U.K. Inflation May Be Starting to Slow Down After Brexit Jump
(Bloomberg) -- Inflation in the U.K. may finally be starting its slowdown, bringing some small relief to consumers squeezed by faster-rising prices in 2017.
Consumer-price growth eased slightly to 3 percent in December, according to a Bloomberg survey of economists before data on Tuesday, which would mark the first decline in the rate in six months. The Bank of England has forecast that it will continue to cool through 2018, though at a moderate pace.
Boosted by the pound’s drop after the U.K.’s 2016 vote to leave the European Union, inflation reached 3.1 percent in November, a level not seen in more than five years. Wage growth has failed to keep pace even with unemployment at a 42-year low, draining consumers’ spending power and sapping a key driver of economic growth.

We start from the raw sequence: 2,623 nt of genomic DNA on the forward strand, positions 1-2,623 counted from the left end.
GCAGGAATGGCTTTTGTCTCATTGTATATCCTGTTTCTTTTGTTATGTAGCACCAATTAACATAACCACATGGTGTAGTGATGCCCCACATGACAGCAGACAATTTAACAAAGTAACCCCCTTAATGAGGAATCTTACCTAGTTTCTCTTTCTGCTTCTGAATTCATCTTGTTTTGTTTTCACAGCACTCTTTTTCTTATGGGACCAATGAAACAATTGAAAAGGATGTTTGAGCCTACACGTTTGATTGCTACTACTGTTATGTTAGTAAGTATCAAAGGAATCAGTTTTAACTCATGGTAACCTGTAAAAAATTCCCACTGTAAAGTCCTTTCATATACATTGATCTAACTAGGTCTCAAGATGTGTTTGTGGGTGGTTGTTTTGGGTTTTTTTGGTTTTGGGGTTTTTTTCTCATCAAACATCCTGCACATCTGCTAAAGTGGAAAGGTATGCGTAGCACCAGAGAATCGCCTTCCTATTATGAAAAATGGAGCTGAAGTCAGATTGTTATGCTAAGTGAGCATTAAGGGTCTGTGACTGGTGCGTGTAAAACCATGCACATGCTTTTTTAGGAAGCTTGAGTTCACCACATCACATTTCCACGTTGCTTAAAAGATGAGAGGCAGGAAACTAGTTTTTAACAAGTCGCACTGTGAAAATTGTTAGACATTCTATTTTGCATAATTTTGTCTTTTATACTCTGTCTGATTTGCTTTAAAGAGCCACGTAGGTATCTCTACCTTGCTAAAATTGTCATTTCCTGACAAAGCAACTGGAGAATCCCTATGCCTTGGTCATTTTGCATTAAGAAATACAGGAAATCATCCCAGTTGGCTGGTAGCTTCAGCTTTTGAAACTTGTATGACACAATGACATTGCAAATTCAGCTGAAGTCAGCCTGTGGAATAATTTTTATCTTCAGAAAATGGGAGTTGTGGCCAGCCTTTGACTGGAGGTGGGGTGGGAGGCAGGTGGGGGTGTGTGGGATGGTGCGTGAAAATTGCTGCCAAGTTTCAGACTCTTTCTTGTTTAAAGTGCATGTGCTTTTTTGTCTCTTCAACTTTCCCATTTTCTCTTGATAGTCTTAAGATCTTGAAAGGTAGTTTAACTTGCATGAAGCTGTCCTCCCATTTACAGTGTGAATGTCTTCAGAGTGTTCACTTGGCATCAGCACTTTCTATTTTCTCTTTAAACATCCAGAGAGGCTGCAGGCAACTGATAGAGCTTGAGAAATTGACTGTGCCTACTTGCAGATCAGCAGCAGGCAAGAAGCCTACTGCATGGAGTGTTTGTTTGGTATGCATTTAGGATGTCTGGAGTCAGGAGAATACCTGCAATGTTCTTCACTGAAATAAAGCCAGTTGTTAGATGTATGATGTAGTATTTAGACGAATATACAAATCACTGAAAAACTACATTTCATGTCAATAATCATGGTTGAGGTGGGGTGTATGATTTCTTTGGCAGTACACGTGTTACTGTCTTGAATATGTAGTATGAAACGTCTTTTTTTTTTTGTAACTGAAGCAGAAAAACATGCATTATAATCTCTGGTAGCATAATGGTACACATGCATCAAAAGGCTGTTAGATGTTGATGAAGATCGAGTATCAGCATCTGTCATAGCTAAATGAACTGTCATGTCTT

The rate was also more than a percentage point above the Bank of England’s target, meaning Governor Mark Carney must write a letter to Chancellor of the Exchequer Philip Hammond explaining why this is the case. That will be published alongside the bank’s February policy decision, when it will also unveil new economic projections and crucial research on the supply side of the economy.
In its last round of forecasts in November, the BOE said inflation would peak around the end of 2017 then fall steadily back toward the 2 percent goal. That month, the bank raised its key interest rate for the first time in a decade -- to 0.5 percent from 0.25 percent -- and said more hikes might be needed over the coming three years.
The BOE sees inflation at 2.4 percent in the fourth quarter of 2018. Bloomberg Economics predicts an even sharper deceleration to 2.2 percent.
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